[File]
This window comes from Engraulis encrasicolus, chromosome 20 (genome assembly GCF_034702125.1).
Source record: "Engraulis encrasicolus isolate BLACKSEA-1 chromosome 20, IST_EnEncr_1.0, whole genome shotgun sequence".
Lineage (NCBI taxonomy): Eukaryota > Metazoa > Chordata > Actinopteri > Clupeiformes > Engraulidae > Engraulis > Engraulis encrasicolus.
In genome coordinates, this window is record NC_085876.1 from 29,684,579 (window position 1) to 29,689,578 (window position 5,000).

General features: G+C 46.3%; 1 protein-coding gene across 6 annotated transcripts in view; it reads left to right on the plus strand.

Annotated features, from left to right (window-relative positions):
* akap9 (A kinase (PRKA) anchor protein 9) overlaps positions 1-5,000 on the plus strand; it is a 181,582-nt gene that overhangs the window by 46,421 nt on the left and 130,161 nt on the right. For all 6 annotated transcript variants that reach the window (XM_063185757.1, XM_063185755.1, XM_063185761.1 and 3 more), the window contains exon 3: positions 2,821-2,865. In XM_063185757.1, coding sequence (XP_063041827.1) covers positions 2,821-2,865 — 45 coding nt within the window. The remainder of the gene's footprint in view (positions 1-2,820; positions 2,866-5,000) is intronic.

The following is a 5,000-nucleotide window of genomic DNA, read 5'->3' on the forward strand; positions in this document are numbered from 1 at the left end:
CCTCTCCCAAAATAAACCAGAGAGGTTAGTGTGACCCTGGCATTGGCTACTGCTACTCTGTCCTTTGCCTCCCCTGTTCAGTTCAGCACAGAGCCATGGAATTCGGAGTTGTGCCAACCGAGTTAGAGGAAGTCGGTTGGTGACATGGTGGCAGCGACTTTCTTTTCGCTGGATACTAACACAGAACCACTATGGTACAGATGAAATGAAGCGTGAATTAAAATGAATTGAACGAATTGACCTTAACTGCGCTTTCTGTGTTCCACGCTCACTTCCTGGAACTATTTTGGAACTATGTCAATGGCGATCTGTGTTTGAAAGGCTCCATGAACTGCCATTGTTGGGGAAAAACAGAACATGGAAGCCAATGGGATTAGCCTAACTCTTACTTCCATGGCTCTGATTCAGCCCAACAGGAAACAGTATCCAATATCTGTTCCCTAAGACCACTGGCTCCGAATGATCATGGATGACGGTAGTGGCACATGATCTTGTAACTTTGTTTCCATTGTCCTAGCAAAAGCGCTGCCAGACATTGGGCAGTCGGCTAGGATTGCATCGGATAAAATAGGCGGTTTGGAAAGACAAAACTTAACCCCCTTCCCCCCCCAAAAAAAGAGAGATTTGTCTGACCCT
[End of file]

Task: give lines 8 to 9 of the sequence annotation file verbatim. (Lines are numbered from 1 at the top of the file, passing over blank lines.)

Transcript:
The following is a 5,000-nucleotide window of genomic DNA, read 5'->3' on the forward strand; positions in this document are numbered from 1 at the left end:
CCTCTCCCAAAATAAACCAGAGAGGTTAGTGTGACCCTGGCATTGGCTACTGCTACTCTGTCCTTTGCCTCCCCTGTTCAGTTCAGCACAGAGCCATGGAATTCGGAGTTGTGCCAACCGAGTTAGAGGAAGTCGGTTGGTGACATGGTGGCAGCGACTTTCTTTTCGCTGGATACTAACACAGAACCACTATGGTACAGATGAAATGAAGCGTGAATTAAAATGAATTGAACGAATTGACCTTAACTGCGCTTTCTGTGTTCCACGCTCACTTCCTGGAACTATTTTGGAACTATGTCAATGGCGATCTGTGTTTGAAAGGCTCCATGAACTGCCATTGTTGGGGAAAAACAGAACATGGAAGCCAATGGGATTAGCCTAACTCTTACTTCCATGGCTCTGATTCAGCCCAACAGGAAACAGTATCCAATATCTGTTCCCTAAGACCACTGGCTCCGAATGATCATGGATGACGGTAGTGGCACATGATCTTGTAACTTTGTTTCCATTGTCCTAGCAAAAGCGCTGCCAGACATTGGGCAGTCGGCTAGGATTGCATCGGATAAAATAGGCGGTTTGGAAAGACAAAACTTAACCCCCTTCCCCCCCCAAAAAAAGAGAGATTTGTCTGACCCT